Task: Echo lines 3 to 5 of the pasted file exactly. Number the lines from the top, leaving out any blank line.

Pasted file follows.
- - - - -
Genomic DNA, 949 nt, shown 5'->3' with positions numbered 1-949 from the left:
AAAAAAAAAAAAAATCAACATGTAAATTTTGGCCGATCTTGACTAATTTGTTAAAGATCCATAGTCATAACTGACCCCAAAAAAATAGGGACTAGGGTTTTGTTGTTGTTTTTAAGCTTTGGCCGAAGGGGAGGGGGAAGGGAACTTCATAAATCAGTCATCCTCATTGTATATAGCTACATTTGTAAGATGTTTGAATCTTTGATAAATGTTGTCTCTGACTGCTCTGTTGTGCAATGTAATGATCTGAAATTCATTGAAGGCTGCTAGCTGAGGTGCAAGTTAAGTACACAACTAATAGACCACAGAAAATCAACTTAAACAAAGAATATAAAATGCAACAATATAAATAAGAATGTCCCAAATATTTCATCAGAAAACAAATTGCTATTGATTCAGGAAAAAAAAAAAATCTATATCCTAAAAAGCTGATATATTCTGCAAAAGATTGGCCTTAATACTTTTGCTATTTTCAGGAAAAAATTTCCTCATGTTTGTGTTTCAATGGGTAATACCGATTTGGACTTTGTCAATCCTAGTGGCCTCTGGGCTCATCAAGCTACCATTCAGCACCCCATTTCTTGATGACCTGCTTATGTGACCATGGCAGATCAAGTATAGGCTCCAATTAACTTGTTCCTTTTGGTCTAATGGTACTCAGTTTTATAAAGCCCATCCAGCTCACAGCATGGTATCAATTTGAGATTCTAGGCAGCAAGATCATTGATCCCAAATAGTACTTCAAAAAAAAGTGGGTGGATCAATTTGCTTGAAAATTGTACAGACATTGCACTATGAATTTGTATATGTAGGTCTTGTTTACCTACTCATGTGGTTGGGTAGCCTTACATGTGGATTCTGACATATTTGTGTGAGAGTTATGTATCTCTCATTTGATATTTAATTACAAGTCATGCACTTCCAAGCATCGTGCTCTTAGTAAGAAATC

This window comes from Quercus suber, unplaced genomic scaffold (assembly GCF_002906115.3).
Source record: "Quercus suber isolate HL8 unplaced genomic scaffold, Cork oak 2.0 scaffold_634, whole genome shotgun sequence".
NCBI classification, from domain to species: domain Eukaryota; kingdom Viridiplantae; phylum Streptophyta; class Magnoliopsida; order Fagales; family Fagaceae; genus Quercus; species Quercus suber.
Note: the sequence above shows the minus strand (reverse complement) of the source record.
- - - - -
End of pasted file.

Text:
This window comes from Quercus suber, unplaced genomic scaffold (assembly GCF_002906115.3).
Source record: "Quercus suber isolate HL8 unplaced genomic scaffold, Cork oak 2.0 scaffold_634, whole genome shotgun sequence".
NCBI classification, from domain to species: domain Eukaryota; kingdom Viridiplantae; phylum Streptophyta; class Magnoliopsida; order Fagales; family Fagaceae; genus Quercus; species Quercus suber.